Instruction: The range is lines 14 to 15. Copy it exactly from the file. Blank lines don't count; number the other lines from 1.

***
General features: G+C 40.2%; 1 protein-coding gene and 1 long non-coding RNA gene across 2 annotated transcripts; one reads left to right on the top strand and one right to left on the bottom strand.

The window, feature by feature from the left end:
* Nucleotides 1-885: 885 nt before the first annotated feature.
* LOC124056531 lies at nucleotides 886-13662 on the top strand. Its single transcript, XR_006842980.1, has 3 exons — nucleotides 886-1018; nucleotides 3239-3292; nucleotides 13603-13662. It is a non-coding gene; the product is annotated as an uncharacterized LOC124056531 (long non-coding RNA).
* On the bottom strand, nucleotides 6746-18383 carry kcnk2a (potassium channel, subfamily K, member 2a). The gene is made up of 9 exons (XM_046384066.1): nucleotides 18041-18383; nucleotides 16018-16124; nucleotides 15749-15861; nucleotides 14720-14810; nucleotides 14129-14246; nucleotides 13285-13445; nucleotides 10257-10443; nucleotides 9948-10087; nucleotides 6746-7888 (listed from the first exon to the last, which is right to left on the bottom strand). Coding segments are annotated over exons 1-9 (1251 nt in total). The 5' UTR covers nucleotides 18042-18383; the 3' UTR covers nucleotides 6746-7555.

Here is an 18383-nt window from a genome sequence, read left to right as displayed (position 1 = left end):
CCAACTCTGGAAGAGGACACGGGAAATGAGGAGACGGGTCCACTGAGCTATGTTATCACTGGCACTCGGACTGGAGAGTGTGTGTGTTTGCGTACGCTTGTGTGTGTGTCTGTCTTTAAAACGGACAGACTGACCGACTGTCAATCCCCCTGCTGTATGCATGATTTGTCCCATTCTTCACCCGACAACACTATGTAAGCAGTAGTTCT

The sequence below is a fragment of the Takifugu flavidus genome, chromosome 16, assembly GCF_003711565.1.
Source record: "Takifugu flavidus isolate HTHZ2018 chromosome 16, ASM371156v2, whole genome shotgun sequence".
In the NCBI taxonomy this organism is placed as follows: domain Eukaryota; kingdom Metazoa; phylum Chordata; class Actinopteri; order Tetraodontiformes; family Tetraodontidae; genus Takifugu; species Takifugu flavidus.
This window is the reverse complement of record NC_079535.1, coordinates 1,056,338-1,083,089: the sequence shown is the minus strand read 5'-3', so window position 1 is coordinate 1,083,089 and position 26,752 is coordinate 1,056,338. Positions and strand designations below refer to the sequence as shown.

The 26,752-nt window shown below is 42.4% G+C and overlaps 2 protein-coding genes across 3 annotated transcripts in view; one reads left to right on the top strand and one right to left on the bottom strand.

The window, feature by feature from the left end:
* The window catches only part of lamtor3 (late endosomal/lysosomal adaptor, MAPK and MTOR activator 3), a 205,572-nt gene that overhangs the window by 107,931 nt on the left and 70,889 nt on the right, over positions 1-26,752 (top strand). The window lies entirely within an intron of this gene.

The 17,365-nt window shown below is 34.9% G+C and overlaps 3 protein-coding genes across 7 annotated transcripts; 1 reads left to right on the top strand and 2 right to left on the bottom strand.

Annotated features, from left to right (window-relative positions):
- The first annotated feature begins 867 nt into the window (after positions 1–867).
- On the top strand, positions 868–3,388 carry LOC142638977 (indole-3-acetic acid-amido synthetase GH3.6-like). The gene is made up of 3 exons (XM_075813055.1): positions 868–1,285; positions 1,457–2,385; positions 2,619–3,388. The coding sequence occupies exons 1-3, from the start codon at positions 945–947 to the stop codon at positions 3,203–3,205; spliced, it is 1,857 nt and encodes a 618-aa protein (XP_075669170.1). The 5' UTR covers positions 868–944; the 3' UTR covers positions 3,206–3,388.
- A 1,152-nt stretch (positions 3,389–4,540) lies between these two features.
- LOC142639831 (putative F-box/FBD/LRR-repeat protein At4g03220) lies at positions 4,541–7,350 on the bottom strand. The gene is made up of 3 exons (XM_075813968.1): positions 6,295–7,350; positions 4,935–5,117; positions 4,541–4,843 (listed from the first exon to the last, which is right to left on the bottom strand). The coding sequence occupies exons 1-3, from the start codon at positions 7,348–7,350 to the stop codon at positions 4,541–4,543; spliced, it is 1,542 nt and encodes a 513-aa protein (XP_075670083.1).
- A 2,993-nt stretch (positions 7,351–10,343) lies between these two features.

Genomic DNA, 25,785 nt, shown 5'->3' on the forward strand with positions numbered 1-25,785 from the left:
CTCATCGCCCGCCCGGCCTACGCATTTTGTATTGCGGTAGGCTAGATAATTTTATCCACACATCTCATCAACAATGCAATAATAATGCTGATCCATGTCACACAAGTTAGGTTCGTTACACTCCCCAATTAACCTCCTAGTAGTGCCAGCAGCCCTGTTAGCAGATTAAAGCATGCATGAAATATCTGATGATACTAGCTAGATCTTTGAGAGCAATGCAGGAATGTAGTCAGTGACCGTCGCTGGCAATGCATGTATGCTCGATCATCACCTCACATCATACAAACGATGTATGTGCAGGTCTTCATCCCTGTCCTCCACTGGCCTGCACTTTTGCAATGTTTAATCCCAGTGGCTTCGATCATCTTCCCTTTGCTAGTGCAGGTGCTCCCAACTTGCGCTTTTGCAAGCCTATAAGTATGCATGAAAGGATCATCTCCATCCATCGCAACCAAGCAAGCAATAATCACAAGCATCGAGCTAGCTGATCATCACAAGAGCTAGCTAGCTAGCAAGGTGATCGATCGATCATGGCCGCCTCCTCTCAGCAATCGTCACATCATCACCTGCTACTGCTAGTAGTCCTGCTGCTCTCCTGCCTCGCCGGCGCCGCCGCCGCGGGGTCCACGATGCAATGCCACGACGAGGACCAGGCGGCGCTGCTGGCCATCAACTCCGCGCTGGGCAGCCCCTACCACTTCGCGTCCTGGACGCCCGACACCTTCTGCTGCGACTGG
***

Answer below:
* The window catches only part of lamtor3 (late endosomal/lysosomal adaptor, MAPK and MTOR activator 3), a 205,572-nt gene that overhangs the window by 107,931 nt on the left and 70,889 nt on the right, over positions 1-26,752 (top strand). The window lies entirely within an intron of this gene.

The 17,365-nt window shown below is 34.9% G+C and overlaps 3 protein-coding genes across 7 annotated transcripts; 1 reads left to right on the top strand and 2 right to left on the bottom strand.